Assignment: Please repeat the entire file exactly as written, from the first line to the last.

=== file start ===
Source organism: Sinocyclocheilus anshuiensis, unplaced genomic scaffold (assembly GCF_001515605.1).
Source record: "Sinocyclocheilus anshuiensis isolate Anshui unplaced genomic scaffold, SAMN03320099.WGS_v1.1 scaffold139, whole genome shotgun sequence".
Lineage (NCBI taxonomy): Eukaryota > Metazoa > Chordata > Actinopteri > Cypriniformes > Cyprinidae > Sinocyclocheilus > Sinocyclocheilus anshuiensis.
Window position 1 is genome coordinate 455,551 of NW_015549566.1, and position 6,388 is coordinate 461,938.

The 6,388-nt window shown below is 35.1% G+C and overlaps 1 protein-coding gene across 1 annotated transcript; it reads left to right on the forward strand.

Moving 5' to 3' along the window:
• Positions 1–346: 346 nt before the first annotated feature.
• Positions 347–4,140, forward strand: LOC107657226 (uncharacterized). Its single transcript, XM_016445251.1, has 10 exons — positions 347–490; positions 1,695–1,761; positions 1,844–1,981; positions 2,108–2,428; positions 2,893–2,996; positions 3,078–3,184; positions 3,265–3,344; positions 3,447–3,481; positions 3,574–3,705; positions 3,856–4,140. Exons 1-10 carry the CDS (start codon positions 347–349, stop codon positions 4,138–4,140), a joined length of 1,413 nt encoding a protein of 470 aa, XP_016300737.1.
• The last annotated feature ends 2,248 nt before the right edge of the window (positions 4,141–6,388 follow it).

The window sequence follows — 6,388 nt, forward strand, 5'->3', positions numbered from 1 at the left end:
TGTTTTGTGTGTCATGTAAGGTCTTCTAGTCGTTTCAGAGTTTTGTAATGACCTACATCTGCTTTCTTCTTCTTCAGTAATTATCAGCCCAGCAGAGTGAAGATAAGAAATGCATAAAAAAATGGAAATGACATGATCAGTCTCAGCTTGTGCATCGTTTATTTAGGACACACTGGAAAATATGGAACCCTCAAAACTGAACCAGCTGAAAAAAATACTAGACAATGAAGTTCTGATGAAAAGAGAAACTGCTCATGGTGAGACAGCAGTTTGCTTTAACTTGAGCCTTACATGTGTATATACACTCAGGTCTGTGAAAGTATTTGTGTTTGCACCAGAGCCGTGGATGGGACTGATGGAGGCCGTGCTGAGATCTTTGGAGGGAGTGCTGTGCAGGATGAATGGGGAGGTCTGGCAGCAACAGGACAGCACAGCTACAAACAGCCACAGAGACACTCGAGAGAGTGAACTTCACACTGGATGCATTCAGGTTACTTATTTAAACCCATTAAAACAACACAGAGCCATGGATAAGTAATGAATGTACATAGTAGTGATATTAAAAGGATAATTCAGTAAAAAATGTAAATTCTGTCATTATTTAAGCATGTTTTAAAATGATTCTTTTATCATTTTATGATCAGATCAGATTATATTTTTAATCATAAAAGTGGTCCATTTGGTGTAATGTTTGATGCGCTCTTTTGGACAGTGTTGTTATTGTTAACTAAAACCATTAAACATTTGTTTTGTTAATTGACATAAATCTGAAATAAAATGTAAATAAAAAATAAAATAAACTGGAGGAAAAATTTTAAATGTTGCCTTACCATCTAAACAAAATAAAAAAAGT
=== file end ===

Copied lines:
Source organism: Sinocyclocheilus anshuiensis, unplaced genomic scaffold (assembly GCF_001515605.1).
Source record: "Sinocyclocheilus anshuiensis isolate Anshui unplaced genomic scaffold, SAMN03320099.WGS_v1.1 scaffold139, whole genome shotgun sequence".
Lineage (NCBI taxonomy): Eukaryota > Metazoa > Chordata > Actinopteri > Cypriniformes > Cyprinidae > Sinocyclocheilus > Sinocyclocheilus anshuiensis.
Window position 1 is genome coordinate 455,551 of NW_015549566.1, and position 6,388 is coordinate 461,938.

The 6,388-nt window shown below is 35.1% G+C and overlaps 1 protein-coding gene across 1 annotated transcript; it reads left to right on the forward strand.

Moving 5' to 3' along the window:
• Positions 1–346: 346 nt before the first annotated feature.
• Positions 347–4,140, forward strand: LOC107657226 (uncharacterized). Its single transcript, XM_016445251.1, has 10 exons — positions 347–490; positions 1,695–1,761; positions 1,844–1,981; positions 2,108–2,428; positions 2,893–2,996; positions 3,078–3,184; positions 3,265–3,344; positions 3,447–3,481; positions 3,574–3,705; positions 3,856–4,140. Exons 1-10 carry the CDS (start codon positions 347–349, stop codon positions 4,138–4,140), a joined length of 1,413 nt encoding a protein of 470 aa, XP_016300737.1.
• The last annotated feature ends 2,248 nt before the right edge of the window (positions 4,141–6,388 follow it).

The window sequence follows — 6,388 nt, forward strand, 5'->3', positions numbered from 1 at the left end:
TGTTTTGTGTGTCATGTAAGGTCTTCTAGTCGTTTCAGAGTTTTGTAATGACCTACATCTGCTTTCTTCTTCTTCAGTAATTATCAGCCCAGCAGAGTGAAGATAAGAAATGCATAAAAAAATGGAAATGACATGATCAGTCTCAGCTTGTGCATCGTTTATTTAGGACACACTGGAAAATATGGAACCCTCAAAACTGAACCAGCTGAAAAAAATACTAGACAATGAAGTTCTGATGAAAAGAGAAACTGCTCATGGTGAGACAGCAGTTTGCTTTAACTTGAGCCTTACATGTGTATATACACTCAGGTCTGTGAAAGTATTTGTGTTTGCACCAGAGCCGTGGATGGGACTGATGGAGGCCGTGCTGAGATCTTTGGAGGGAGTGCTGTGCAGGATGAATGGGGAGGTCTGGCAGCAACAGGACAGCACAGCTACAAACAGCCACAGAGACACTCGAGAGAGTGAACTTCACACTGGATGCATTCAGGTTACTTATTTAAACCCATTAAAACAACACAGAGCCATGGATAAGTAATGAATGTACATAGTAGTGATATTAAAAGGATAATTCAGTAAAAAATGTAAATTCTGTCATTATTTAAGCATGTTTTAAAATGATTCTTTTATCATTTTATGATCAGATCAGATTATATTTTTAATCATAAAAGTGGTCCATTTGGTGTAATGTTTGATGCGCTCTTTTGGACAGTGTTGTTATTGTTAACTAAAACCATTAAACATTTGTTTTGTTAATTGACATAAATCTGAAATAAAATGTAAATAAAAAATAAAATAAACTGGAGGAAAAATTTTAAATGTTGCCTTACCATCTAAACAAAATAAAAAAAGT